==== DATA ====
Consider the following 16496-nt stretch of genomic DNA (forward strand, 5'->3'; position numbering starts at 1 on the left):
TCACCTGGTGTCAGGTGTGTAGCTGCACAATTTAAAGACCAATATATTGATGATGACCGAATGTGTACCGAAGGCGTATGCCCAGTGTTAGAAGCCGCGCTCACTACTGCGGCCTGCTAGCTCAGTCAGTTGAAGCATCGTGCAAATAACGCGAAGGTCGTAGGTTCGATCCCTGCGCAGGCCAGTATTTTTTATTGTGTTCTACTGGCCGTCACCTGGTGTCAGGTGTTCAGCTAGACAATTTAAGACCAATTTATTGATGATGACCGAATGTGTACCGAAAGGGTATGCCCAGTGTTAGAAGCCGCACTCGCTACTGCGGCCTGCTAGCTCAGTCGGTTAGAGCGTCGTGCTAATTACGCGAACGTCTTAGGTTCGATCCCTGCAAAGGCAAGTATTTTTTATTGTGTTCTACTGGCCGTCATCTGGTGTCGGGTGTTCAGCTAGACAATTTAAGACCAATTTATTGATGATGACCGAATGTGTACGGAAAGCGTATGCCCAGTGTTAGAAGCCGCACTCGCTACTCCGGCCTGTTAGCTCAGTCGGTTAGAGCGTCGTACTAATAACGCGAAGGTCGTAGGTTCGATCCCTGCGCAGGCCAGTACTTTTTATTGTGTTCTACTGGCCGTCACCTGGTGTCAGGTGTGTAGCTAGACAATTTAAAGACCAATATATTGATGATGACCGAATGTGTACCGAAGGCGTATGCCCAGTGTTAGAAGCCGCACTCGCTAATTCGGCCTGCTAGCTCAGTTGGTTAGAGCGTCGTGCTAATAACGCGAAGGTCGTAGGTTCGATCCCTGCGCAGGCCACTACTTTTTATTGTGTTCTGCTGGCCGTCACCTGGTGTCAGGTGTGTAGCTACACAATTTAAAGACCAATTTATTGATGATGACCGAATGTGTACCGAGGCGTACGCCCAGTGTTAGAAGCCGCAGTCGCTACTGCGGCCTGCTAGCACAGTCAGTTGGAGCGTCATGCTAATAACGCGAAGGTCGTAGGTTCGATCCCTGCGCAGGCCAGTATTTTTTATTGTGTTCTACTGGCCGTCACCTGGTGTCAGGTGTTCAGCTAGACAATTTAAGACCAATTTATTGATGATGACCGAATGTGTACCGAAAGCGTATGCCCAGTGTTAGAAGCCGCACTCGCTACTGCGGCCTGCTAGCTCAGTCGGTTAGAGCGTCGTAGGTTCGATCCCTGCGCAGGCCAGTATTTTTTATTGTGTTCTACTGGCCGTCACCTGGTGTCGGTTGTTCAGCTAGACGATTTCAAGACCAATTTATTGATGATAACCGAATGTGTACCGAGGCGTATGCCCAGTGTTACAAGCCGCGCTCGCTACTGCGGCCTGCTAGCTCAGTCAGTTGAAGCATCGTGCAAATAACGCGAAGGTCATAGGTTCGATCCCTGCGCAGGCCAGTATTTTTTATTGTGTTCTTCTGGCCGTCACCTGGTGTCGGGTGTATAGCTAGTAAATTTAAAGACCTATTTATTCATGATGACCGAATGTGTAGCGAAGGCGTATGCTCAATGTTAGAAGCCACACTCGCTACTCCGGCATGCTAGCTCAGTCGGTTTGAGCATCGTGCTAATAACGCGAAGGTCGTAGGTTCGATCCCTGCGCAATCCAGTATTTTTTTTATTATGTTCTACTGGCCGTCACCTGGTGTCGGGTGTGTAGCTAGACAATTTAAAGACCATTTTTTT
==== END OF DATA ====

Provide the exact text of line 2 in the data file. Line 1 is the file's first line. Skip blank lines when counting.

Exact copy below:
TCACCTGGTGTCAGGTGTGTAGCTGCACAATTTAAAGACCAATATATTGATGATGACCGAATGTGTACCGAAGGCGTATGCCCAGTGTTAGAAGCCGCGCTCACTACTGCGGCCTGCTAGCTCAGTCAGTTGAAGCATCGTGCAAATAACGCGAAGGTCGTAGGTTCGATCCCTGCGCAGGCCAGTATTTTTTATTGTGTTCTACTGGCCGTCACCTGGTGTCAGGTGTTCAGCTAGACAATTTAAGACCAATTTATTGATGATGACCGAATGTGTACCGAAAGGGTATGCCCAGTGTTAGAAGCCGCACTCGCTACTGCGGCCTGCTAGCTCAGTCGGTTAGAGCGTCGTGCTAATTACGCGAACGTCTTAGGTTCGATCCCTGCAAAGGCAAGTATTTTTTATTGTGTTCTACTGGCCGTCATCTGGTGTCGGGTGTTCAGCTAGACAATTTAAGACCAATTTATTGATGATGACCGAATGTGTACGGAAAGCGTATGCCCAGTGTTAGAAGCCGCACTCGCTACTCCGGCCTGTTAGCTCAGTCGGTTAGAGCGTCGTACTAATAACGCGAAGGTCGTAGGTTCGATCCCTGCGCAGGCCAGTACTTTTTATTGTGTTCTACTGGCCGTCACCTGGTGTCAGGTGTGTAGCTAGACAATTTAAAGACCAATATATTGATGATGACCGAATGTGTACCGAAGGCGTATGCCCAGTGTTAGAAGCCGCACTCGCTAATTCGGCCTGCTAGCTCAGTTGGTTAGAGCGTCGTGCTAATAACGCGAAGGTCGTAGGTTCGATCCCTGCGCAGGCCACTACTTTTTATTGTGTTCTGCTGGCCGTCACCTGGTGTCAGGTGTGTAGCTACACAATTTAAAGACCAATTTATTGATGATGACCGAATGTGTACCGAGGCGTACGCCCAGTGTTAGAAGCCGCAGTCGCTACTGCGGCCTGCTAGCACAGTCAGTTGGAGCGTCATGCTAATAACGCGAAGGTCGTAGGTTCGATCCCTGCGCAGGCCAGTATTTTTTATTGTGTTCTACTGGCCGTCACCTGGTGTCAGGTGTTCAGCTAGACAATTTAAGACCAATTTATTGATGATGACCGAATGTGTACCGAAAGCGTATGCCCAGTGTTAGAAGCCGCACTCGCTACTGCGGCCTGCTAGCTCAGTCGGTTAGAGCGTCGTAGGTTCGATCCCTGCGCAGGCCAGTATTTTTTATTGTGTTCTACTGGCCGTCACCTGGTGTCGGTTGTTCAGCTAGACGATTTCAAGACCAATTTATTGATGATAACCGAATGTGTACCGAGGCGTATGCCCAGTGTTACAAGCCGCGCTCGCTACTGCGGCCTGCTAGCTCAGTCAGTTGAAGCATCGTGCAAATAACGCGAAGGTCATAGGTTCGATCCCTGCGCAGGCCAGTATTTTTTATTGTGTTCTTCTGGCCGTCACCTGGTGTCGGGTGTATAGCTAGTAAATTTAAAGACCTATTTATTCATGATGACCGAATGTGTAGCGAAGGCGTATGCTCAATGTTAGAAGCCACACTCGCTACTCCGGCATGCTAGCTCAGTCGGTTTGAGCATCGTGCTAATAACGCGAAGGTCGTAGGTTCGATCCCTGCGCAATCCAGTATTTTTTTTATTATGTTCTACTGGCCGTCACCTGGTGTCGGGTGTGTAGCTAGACAATTTAAAGACCATTTTTTT